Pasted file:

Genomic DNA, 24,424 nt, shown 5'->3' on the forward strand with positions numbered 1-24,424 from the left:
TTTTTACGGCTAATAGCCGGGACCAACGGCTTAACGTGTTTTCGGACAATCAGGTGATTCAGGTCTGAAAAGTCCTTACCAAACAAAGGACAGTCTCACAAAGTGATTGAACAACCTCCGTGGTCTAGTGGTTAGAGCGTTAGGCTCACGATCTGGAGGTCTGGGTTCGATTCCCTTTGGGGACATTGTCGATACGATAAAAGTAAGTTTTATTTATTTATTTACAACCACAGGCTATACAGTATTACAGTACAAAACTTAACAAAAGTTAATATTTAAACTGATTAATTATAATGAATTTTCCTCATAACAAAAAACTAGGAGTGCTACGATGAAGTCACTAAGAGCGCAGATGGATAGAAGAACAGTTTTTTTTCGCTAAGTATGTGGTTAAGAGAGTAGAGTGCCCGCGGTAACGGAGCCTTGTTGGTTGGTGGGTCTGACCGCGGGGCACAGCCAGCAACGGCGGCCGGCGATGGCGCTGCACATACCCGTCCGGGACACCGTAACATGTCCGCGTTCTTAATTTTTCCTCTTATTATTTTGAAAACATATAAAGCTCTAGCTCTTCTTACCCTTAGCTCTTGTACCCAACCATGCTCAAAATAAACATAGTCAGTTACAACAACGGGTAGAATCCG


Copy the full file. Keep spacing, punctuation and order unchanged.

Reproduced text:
Genomic DNA, 24,424 nt, shown 5'->3' on the forward strand with positions numbered 1-24,424 from the left:
TTTTTACGGCTAATAGCCGGGACCAACGGCTTAACGTGTTTTCGGACAATCAGGTGATTCAGGTCTGAAAAGTCCTTACCAAACAAAGGACAGTCTCACAAAGTGATTGAACAACCTCCGTGGTCTAGTGGTTAGAGCGTTAGGCTCACGATCTGGAGGTCTGGGTTCGATTCCCTTTGGGGACATTGTCGATACGATAAAAGTAAGTTTTATTTATTTATTTACAACCACAGGCTATACAGTATTACAGTACAAAACTTAACAAAAGTTAATATTTAAACTGATTAATTATAATGAATTTTCCTCATAACAAAAAACTAGGAGTGCTACGATGAAGTCACTAAGAGCGCAGATGGATAGAAGAACAGTTTTTTTTCGCTAAGTATGTGGTTAAGAGAGTAGAGTGCCCGCGGTAACGGAGCCTTGTTGGTTGGTGGGTCTGACCGCGGGGCACAGCCAGCAACGGCGGCCGGCGATGGCGCTGCACATACCCGTCCGGGACACCGTAACATGTCCGCGTTCTTAATTTTTCCTCTTATTATTTTGAAAACATATAAAGCTCTAGCTCTTCTTACCCTTAGCTCTTGTACCCAACCATGCTCAAAATAAACATAGTCAGTTACAACAACGGGTAGAATCCG